A Review of Complex Business Litigation (CBL)

Complex Business Litigation generally involves two or more businesses with considerable resources in a dispute over money or other property. The Law Office of Roberto Villasante specializes in Complex Business (or Commercial) Litigation, representing public and private companies in connection with contract disputes, business torts, and disputes involving the Uniform Commercial Code, business dissolutions, and other commercial and financial relationships.

 

Complex business litigation (CBL) cases typically involve a controversy that exceeds the amount of $150,000, exclusive of interest, cost and attorney’s fees. Cases where a breach of contract occurs between businesses, a partnership, shareholder, joint venture or other business arrangement are classified as CBL cases.

 

Other cases that are subject to CBL procedures involve an intentional act resulting a claim for intentional interference with a contractual business relationship, fraud, misrepresentation, and unfair competition; actions based on a statutory or common law violation where the breach arose out of a business dealing; actions asserting a claim arising under the UCC; actions involving the purchase or sale of the stock, assets or liabilities of a business; actions relating to a surety bond; actions arising from a franchisee/franchiser relationship and associated liabilities; actions under the Florida Deceptive and Unfair Trade Practices Act; actions under a state or other antitrust law.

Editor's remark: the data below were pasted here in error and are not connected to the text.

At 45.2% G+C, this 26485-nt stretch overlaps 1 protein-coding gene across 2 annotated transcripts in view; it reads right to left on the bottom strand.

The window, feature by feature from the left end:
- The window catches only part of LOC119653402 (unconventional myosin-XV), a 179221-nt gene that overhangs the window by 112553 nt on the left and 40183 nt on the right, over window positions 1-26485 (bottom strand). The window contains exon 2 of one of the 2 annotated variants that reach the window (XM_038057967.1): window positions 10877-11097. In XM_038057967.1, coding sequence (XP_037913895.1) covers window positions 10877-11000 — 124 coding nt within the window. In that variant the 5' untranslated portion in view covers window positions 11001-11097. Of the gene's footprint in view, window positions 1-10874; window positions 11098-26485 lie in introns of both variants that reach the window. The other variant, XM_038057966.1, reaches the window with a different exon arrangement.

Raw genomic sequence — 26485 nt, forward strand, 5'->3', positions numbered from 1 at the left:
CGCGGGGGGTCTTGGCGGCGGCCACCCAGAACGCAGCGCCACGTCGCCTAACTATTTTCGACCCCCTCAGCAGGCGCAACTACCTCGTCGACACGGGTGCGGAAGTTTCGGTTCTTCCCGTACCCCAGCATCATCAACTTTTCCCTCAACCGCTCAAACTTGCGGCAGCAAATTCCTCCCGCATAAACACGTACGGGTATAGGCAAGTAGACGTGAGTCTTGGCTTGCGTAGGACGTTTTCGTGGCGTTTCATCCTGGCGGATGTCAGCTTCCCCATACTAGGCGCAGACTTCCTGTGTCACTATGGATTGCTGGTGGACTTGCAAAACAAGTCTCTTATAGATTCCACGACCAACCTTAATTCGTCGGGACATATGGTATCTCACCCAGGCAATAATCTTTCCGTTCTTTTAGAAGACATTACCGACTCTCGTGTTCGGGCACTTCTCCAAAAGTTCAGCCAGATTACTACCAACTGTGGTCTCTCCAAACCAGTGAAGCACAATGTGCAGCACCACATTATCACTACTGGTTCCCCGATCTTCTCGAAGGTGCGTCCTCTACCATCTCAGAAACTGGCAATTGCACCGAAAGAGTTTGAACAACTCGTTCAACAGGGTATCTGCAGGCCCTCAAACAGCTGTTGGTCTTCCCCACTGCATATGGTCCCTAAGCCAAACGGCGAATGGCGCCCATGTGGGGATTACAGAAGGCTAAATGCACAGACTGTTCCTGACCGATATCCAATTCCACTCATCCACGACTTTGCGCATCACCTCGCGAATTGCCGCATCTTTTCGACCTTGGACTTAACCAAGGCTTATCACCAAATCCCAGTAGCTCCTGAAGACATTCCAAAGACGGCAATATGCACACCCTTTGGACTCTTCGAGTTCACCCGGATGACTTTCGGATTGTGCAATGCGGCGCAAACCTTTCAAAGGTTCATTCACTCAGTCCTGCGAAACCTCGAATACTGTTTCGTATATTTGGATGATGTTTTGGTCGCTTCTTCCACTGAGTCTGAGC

In addition, cases involving a construction defect that is not based upon a claim of personal injury can be considered CBL, just as a shareholder derivative action or other action relating to director and officer liability or a corporate governance issue. An action relating to trade secrets or non-compete agreements, an action involving the dissolution of a business entity or an assignments for the benefit of creditors, and any actions involving securities or asserting a claim under a state or other securities law as classified as CBL cases in Florida.

 

While all these cases are subject to CBL procedures, there are some cases that are NOT categorized under this area of law. For example, matters involving occupational health or safety, environmental claims which does not involve the sale or disposition of a business or insurance coverage dispute; a matter in eminent domain; employment law cases; administrative agency, tax, zoning or other appeals; a matter required by statute or other law to be heard in some other Court or Court Division; residential foreclosure matters; tobacco litigation; business foreclosures; and Chinese drywall related cases do not fall under the CBL category.